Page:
Bulbuls as a whole are not migratory, moving to other places seasonally, though some species that are adapted to the cooler climates and temperate zones would be considered partly migratory. The black bulbul, for instance, migrates in flocks of several hundred birds at a time to southern China in the winter months. Brown-eared bulbuls that have been banded and recaptured have been shown to migrate within the Japanese islands. Other bulbuls are sedentary, stay in one place, and might move only a few hundred yards (meters) over a period of several years. Most bulbuls live and travel in pairs, or in family groups, complete with its juvenile members.
Bulbul reproduction can vary. It depends on the climate and region. Breeding can be connected to rainfall, with some species breeding before and after the monsoon, rainy, season. Some species breed year-round, even through the rainy seasons. Most are monogamous (muh-NAH-guh-mus; having only one mating partner) and territorial. Mating rituals vary as well, with some species chasing each other while calling out in a soft tone. In most species, both parents usually work on the nest, though in some species it is only the female. Bulbuls generally have a clutch size (number of eggs in the nest) of two, with three for the yellow-whiskered bulbul and one for the West African nicator. Some of the Asian species can have clutches of four or five. The incubation period, time spent sitting on the nest before hatching, varies for the different species but can last from eleven to fourteen days.
BULBULS AND PEOPLE
People have been listening to the song and chatter of bulbuls for centuries. They are often prized as pet birds due to their singing. Some of these birds have had roles in folk tales where they live. In Ghana, West Africa, for instance, natives refer to the swamp greenbul as the "talky-talky bird." Children will not eat the meat of the bird due to the superstition that they will never stop talking if they do. Due to both abuses and diminishing populations because of capture for the bird market, the government of Thailand has required permits for owning the birds since 1992—owning some of these species is considered a sign of wealth and prestige in Thailand. Some have been used in bird fights. In 2001, five hundred captured bulbuls were found in passage to the south of Thailand.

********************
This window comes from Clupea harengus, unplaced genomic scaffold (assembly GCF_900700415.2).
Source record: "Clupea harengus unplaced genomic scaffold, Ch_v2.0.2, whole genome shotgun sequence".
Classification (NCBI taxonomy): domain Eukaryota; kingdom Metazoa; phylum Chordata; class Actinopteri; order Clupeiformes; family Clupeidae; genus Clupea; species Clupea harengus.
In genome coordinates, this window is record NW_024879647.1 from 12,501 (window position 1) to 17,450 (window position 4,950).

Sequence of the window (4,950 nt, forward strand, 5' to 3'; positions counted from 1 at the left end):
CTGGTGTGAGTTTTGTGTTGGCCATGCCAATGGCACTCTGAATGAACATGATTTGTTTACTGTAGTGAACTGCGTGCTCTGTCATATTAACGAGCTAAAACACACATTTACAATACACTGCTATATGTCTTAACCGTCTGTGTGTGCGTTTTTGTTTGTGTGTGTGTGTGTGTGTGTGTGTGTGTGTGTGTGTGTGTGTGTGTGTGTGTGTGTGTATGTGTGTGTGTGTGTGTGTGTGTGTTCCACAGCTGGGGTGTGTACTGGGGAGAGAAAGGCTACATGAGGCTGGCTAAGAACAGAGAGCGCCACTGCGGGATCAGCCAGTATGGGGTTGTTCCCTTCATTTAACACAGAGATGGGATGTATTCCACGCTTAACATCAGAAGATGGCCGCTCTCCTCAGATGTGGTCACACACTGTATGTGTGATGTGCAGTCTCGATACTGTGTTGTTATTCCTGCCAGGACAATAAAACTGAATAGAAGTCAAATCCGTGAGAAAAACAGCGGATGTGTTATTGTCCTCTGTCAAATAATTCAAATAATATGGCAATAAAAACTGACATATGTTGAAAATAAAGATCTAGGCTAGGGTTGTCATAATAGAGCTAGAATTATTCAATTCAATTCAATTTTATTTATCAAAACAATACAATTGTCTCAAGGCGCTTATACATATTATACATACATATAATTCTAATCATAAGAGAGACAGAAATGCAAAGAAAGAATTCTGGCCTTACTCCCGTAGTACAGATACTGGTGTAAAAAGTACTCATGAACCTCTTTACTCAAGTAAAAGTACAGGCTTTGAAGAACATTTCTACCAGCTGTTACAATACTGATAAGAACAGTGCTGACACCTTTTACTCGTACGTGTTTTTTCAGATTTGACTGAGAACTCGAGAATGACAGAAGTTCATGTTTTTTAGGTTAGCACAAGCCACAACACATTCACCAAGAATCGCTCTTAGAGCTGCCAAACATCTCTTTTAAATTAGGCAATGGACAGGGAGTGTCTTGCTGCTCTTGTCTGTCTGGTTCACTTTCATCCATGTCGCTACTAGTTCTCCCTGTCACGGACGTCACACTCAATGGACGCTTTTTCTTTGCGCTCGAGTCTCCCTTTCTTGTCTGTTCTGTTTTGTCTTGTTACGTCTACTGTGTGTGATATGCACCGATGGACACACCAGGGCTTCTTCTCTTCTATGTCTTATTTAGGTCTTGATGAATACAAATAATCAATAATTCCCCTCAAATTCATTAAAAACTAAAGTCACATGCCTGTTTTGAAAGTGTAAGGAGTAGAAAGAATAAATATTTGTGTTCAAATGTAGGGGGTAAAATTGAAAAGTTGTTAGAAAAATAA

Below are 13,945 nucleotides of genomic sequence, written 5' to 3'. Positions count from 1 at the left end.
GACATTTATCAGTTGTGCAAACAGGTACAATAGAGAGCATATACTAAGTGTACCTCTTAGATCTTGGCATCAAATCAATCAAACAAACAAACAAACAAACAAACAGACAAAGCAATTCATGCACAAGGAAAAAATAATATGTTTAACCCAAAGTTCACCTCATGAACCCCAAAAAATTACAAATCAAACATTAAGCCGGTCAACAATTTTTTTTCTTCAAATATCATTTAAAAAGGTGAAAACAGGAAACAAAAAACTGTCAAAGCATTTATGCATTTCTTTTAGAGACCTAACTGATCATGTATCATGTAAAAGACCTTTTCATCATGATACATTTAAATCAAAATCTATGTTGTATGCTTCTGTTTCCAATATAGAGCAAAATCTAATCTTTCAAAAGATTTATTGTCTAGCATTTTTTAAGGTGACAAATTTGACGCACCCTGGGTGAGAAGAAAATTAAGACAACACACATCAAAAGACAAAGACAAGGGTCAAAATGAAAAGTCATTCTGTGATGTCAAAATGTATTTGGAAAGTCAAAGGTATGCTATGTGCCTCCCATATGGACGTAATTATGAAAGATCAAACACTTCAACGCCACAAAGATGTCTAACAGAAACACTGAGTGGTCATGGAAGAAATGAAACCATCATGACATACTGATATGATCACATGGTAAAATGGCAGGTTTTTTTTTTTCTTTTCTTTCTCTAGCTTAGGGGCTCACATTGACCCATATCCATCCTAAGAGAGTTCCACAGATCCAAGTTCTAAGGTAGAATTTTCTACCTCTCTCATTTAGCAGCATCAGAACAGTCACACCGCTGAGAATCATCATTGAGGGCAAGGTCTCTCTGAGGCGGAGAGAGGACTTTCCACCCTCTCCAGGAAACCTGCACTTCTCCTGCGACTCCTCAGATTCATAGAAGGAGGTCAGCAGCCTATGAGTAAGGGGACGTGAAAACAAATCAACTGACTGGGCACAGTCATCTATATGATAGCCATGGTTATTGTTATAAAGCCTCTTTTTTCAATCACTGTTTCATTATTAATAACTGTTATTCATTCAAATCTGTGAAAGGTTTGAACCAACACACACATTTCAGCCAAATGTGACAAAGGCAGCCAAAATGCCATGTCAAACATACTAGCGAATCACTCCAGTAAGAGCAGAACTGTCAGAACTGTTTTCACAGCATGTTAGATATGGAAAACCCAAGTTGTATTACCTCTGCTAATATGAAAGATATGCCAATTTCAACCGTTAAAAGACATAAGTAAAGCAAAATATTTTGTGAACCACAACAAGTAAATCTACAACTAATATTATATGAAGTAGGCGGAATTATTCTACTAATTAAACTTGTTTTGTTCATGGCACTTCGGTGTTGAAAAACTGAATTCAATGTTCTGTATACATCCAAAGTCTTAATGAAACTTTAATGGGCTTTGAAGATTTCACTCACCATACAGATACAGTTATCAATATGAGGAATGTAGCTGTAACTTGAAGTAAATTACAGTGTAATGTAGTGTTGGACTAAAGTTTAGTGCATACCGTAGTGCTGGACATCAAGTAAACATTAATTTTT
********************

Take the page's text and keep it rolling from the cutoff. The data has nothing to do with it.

Two species are considered Endangered, facing a very high risk of extinction, and five have been described as Vulnerable, facing a high risk of extinction. One of these, the streak-breasted bulbul, is native to four different Philippine islands and has lost much of its habitat. Even though it does live in open areas, under some circumstances forests also appear to be necessary for its survival. In addition to protecting habitat, further study of the birds' behavior is necessary so we can fully understand what they need to continue to survive.
Physical characteristics: The common bulbul is normally 3.6 to 4.2 inches (9.1 to 11 centimeters), and can weigh from 0.8 to 2.1 ounces (23 to 60 grams). They tend to be the size of thrushes with a dark crest on the head, dark eye-ring, and a black bill. Upperparts tend to be grayish brown, with a similarly colored breast, a white belly, and a white or yellow undertail. Both sexes are similar in appearance, though the female is slightly smaller. Young birds are duller in color than adults, and have rusty tones.
Geographic range: The common bulbul can be found in Africa south of 20° north latitude, except in the dry southwestern regions of the continent and near the Cape of Good Hope on Africa's southern tip.
Habitat: The common bulbul thrives in wooded or bush areas, especially those near water.
Diet: Common bulbuls are omnivores, eating various wild and cultivated fruits, flowers, termites, and other insects, in addition to small lizards.
Behavior and reproduction: The common bulbul is monogamous and has been observed to mate for life. Birds pair through a preening ceremony and duet singing. Two to five eggs are laid in a shallow, thin, cup-like nest in a bush or shrub, and the bird lays eggs twice in a season. The incubation period is twelve to fourteen days, most often with only the female sitting on the eggs. Young are cared for by both parents.
Common bulbuls and people: The common bulbul has no particular significance to humans.
Conservation status: This species is not threatened and is plentiful over a wide area. The common bulbul is Kenya's most common bird. ∎